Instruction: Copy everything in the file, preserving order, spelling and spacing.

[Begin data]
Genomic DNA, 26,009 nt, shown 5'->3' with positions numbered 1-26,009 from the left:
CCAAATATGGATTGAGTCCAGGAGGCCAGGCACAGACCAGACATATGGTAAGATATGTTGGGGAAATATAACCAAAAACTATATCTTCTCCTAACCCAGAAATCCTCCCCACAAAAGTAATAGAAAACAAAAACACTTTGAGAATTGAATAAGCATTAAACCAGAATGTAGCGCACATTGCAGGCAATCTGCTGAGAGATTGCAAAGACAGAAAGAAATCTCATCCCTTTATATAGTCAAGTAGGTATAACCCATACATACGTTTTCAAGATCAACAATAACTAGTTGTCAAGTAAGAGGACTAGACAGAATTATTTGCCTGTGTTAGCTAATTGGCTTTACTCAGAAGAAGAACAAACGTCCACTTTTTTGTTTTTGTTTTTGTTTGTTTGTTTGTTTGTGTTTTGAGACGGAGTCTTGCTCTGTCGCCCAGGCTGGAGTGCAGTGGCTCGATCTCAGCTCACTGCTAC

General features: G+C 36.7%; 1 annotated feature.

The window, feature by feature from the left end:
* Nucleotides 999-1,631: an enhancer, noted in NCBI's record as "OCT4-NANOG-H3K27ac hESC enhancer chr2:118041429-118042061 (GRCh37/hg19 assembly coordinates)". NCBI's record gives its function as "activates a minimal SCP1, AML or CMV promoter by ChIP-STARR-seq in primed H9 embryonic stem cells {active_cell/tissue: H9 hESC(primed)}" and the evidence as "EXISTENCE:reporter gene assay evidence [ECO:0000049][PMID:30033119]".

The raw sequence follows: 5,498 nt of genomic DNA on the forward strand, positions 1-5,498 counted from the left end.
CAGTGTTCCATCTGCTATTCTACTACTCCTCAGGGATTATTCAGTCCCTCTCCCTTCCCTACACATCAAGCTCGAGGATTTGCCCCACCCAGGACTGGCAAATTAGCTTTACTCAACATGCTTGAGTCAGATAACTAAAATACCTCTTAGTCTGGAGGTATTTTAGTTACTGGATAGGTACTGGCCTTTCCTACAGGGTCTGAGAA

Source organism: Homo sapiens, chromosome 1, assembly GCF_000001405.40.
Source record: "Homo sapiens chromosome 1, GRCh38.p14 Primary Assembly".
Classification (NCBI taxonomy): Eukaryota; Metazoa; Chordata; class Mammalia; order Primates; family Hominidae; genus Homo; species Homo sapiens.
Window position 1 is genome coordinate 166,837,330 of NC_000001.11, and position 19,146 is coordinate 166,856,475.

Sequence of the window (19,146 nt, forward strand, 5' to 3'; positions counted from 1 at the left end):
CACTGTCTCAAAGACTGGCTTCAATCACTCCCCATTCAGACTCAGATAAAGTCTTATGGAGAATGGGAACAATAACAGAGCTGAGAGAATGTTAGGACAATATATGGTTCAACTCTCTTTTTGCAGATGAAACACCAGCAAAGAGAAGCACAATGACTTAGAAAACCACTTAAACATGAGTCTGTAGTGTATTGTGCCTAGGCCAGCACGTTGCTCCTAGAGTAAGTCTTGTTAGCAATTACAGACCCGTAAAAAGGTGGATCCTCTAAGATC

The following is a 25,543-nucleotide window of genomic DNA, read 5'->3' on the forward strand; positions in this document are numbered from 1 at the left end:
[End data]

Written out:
Genomic DNA, 26,009 nt, shown 5'->3' with positions numbered 1-26,009 from the left:
CCAAATATGGATTGAGTCCAGGAGGCCAGGCACAGACCAGACATATGGTAAGATATGTTGGGGAAATATAACCAAAAACTATATCTTCTCCTAACCCAGAAATCCTCCCCACAAAAGTAATAGAAAACAAAAACACTTTGAGAATTGAATAAGCATTAAACCAGAATGTAGCGCACATTGCAGGCAATCTGCTGAGAGATTGCAAAGACAGAAAGAAATCTCATCCCTTTATATAGTCAAGTAGGTATAACCCATACATACGTTTTCAAGATCAACAATAACTAGTTGTCAAGTAAGAGGACTAGACAGAATTATTTGCCTGTGTTAGCTAATTGGCTTTACTCAGAAGAAGAACAAACGTCCACTTTTTTGTTTTTGTTTTTGTTTGTTTGTTTGTTTGTGTTTTGAGACGGAGTCTTGCTCTGTCGCCCAGGCTGGAGTGCAGTGGCTCGATCTCAGCTCACTGCTAC

General features: G+C 36.7%; 1 annotated feature.

The window, feature by feature from the left end:
* Nucleotides 999-1,631: an enhancer, noted in NCBI's record as "OCT4-NANOG-H3K27ac hESC enhancer chr2:118041429-118042061 (GRCh37/hg19 assembly coordinates)". NCBI's record gives its function as "activates a minimal SCP1, AML or CMV promoter by ChIP-STARR-seq in primed H9 embryonic stem cells {active_cell/tissue: H9 hESC(primed)}" and the evidence as "EXISTENCE:reporter gene assay evidence [ECO:0000049][PMID:30033119]".

The raw sequence follows: 5,498 nt of genomic DNA on the forward strand, positions 1-5,498 counted from the left end.
CAGTGTTCCATCTGCTATTCTACTACTCCTCAGGGATTATTCAGTCCCTCTCCCTTCCCTACACATCAAGCTCGAGGATTTGCCCCACCCAGGACTGGCAAATTAGCTTTACTCAACATGCTTGAGTCAGATAACTAAAATACCTCTTAGTCTGGAGGTATTTTAGTTACTGGATAGGTACTGGCCTTTCCTACAGGGTCTGAGAA

Source organism: Homo sapiens, chromosome 1, assembly GCF_000001405.40.
Source record: "Homo sapiens chromosome 1, GRCh38.p14 Primary Assembly".
Classification (NCBI taxonomy): Eukaryota; Metazoa; Chordata; class Mammalia; order Primates; family Hominidae; genus Homo; species Homo sapiens.
Window position 1 is genome coordinate 166,837,330 of NC_000001.11, and position 19,146 is coordinate 166,856,475.

Sequence of the window (19,146 nt, forward strand, 5' to 3'; positions counted from 1 at the left end):
CACTGTCTCAAAGACTGGCTTCAATCACTCCCCATTCAGACTCAGATAAAGTCTTATGGAGAATGGGAACAATAACAGAGCTGAGAGAATGTTAGGACAATATATGGTTCAACTCTCTTTTTGCAGATGAAACACCAGCAAAGAGAAGCACAATGACTTAGAAAACCACTTAAACATGAGTCTGTAGTGTATTGTGCCTAGGCCAGCACGTTGCTCCTAGAGTAAGTCTTGTTAGCAATTACAGACCCGTAAAAAGGTGGATCCTCTAAGATC

The following is a 25,543-nucleotide window of genomic DNA, read 5'->3' on the forward strand; positions in this document are numbered from 1 at the left end: